Sunday, August 7, 2016
How Do You Live?
LIVING BEYOND OURSELVES
I have had opportunity to travel a number of places in the world, and have had good friends who travelled to others. That in itself is a privilege of the high standard of living many of us in the U.S. take for granted every day of our lives.
As I interact with a variety of individuals in a variety of settings, I find that my travels often bring a perspective that I suspect I would not have had otherwise. As I observe the world while traveling and experiencing life, I am saddened by the direction our culture seems to be headed. Let me explain.
In Mexico City years ago, as our train pulled into town, it rode through a large area of the city housing that consisted of, as I describe it, pieces of corrugated steel put together with a light bulb hanging down in the middle.
When I visited the Middle East, also some time ago, I saw the hovels that were the Palestinian refugee camps…not only in Israel which is much chided over the situation, but also across the river in the country of Jordan. It has cause me to wonder why, if the Middle Eastern Arabic speaking people care so much for the Palestinians, they don’t take it upon themselves to make space for them in their countries, instead of merely criticizing Israel.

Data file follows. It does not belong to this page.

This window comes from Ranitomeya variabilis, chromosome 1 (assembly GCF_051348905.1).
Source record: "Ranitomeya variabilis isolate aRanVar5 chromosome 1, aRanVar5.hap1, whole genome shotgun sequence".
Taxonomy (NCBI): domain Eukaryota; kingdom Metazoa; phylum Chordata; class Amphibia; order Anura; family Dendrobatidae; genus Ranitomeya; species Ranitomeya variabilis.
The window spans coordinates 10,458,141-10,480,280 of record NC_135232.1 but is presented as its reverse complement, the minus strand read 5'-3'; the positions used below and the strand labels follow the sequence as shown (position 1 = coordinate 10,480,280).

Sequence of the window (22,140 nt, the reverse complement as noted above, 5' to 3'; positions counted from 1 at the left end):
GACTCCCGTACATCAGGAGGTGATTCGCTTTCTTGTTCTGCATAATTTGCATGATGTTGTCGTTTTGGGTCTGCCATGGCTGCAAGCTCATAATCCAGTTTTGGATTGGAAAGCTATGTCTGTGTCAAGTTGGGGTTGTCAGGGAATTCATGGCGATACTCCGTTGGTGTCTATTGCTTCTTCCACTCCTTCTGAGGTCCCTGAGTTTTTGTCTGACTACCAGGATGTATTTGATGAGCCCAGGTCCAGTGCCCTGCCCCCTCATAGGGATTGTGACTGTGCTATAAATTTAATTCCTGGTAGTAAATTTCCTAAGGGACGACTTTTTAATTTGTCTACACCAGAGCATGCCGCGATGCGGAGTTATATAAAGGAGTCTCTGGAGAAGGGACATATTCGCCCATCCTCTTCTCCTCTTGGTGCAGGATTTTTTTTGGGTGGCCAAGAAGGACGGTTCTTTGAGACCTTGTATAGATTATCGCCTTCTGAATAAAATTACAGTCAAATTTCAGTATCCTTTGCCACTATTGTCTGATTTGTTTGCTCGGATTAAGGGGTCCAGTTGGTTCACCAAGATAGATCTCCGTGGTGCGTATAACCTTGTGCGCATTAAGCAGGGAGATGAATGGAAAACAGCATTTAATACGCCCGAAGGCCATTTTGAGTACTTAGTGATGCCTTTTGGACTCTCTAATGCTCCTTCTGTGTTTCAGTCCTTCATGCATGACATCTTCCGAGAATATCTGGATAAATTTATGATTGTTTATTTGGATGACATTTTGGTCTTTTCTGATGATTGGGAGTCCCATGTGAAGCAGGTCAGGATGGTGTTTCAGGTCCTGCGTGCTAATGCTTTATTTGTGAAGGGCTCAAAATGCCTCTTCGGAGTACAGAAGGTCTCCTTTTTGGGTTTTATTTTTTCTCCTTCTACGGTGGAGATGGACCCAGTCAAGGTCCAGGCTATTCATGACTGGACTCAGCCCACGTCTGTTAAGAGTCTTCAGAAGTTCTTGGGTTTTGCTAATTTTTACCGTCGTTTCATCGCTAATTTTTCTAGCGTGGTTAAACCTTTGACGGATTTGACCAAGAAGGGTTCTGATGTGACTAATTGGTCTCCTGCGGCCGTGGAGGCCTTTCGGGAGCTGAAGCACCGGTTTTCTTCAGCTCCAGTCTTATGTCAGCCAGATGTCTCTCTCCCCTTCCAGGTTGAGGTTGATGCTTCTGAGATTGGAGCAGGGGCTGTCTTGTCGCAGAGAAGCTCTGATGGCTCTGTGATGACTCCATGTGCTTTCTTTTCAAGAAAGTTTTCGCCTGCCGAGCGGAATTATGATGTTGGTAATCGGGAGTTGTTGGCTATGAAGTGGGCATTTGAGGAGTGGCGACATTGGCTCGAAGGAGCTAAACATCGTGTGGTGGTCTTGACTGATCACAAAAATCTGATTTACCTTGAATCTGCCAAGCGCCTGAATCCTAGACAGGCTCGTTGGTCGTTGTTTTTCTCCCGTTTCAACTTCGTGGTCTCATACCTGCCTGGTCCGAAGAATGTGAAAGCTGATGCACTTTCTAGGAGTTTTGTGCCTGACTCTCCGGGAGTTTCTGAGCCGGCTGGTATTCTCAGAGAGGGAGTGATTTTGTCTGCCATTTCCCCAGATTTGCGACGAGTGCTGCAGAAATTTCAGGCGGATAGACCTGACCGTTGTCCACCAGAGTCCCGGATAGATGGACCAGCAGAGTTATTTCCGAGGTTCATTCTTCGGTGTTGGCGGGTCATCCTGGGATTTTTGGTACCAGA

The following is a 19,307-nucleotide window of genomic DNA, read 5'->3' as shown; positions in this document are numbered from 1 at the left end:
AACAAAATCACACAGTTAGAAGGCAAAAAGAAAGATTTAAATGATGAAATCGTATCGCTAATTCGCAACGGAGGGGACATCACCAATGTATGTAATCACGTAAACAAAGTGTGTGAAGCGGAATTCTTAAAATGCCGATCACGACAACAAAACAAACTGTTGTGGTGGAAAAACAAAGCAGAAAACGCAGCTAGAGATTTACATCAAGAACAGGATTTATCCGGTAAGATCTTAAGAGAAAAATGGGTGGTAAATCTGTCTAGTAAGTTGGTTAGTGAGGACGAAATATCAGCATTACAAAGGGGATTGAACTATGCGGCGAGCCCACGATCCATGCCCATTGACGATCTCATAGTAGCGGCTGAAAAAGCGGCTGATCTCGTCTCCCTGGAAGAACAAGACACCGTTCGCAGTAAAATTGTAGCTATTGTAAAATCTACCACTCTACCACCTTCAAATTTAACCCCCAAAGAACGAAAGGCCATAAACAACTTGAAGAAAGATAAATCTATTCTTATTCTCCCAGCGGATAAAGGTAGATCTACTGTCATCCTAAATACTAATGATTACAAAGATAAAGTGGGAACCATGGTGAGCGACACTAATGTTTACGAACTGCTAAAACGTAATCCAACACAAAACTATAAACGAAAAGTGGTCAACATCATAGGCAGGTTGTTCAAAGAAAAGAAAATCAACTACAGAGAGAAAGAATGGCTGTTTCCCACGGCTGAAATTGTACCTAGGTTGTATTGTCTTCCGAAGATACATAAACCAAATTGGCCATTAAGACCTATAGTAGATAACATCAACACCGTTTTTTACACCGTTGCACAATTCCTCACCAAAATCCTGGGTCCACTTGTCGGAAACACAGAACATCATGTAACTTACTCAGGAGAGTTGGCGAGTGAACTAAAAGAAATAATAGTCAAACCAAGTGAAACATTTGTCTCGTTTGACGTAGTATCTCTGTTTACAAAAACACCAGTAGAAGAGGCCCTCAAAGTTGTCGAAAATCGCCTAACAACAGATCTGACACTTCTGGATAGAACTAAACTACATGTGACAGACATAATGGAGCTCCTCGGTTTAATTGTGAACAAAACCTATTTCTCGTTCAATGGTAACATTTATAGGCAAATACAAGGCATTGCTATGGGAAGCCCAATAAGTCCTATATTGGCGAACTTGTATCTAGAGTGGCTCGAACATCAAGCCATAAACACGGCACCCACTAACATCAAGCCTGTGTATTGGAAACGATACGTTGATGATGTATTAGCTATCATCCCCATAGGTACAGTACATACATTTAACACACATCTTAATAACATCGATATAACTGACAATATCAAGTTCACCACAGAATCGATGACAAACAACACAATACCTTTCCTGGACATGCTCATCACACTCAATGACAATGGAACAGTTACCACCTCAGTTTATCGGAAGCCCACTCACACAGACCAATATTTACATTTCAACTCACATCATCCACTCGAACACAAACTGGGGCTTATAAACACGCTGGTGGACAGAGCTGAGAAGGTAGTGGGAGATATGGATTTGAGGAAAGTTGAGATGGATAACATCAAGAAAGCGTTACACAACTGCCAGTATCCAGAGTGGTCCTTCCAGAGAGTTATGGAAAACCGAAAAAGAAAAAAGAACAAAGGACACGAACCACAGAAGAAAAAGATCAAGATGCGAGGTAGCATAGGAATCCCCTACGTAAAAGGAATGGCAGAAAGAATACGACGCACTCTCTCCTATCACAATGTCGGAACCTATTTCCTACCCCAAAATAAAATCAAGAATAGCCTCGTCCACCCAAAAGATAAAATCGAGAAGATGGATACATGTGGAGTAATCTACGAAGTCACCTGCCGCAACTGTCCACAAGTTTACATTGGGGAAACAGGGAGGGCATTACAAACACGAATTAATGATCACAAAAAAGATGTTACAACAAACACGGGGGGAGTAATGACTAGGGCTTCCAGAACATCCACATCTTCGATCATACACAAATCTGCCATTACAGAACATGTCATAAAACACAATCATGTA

In Bangladesh I saw individuals carrying sticks on their heads to either sell or to burn for cooking fires. They, too, lived in corrugated steel shacks…if they were lucky. Some seemed to have no place to live, as I observed a bicycle “taxi” driver spending the night sleeping on his bicycle, feet propped up on the handle bars, or little children scavenging in the street and playing with discarded videotape as if it were a wonderful toy.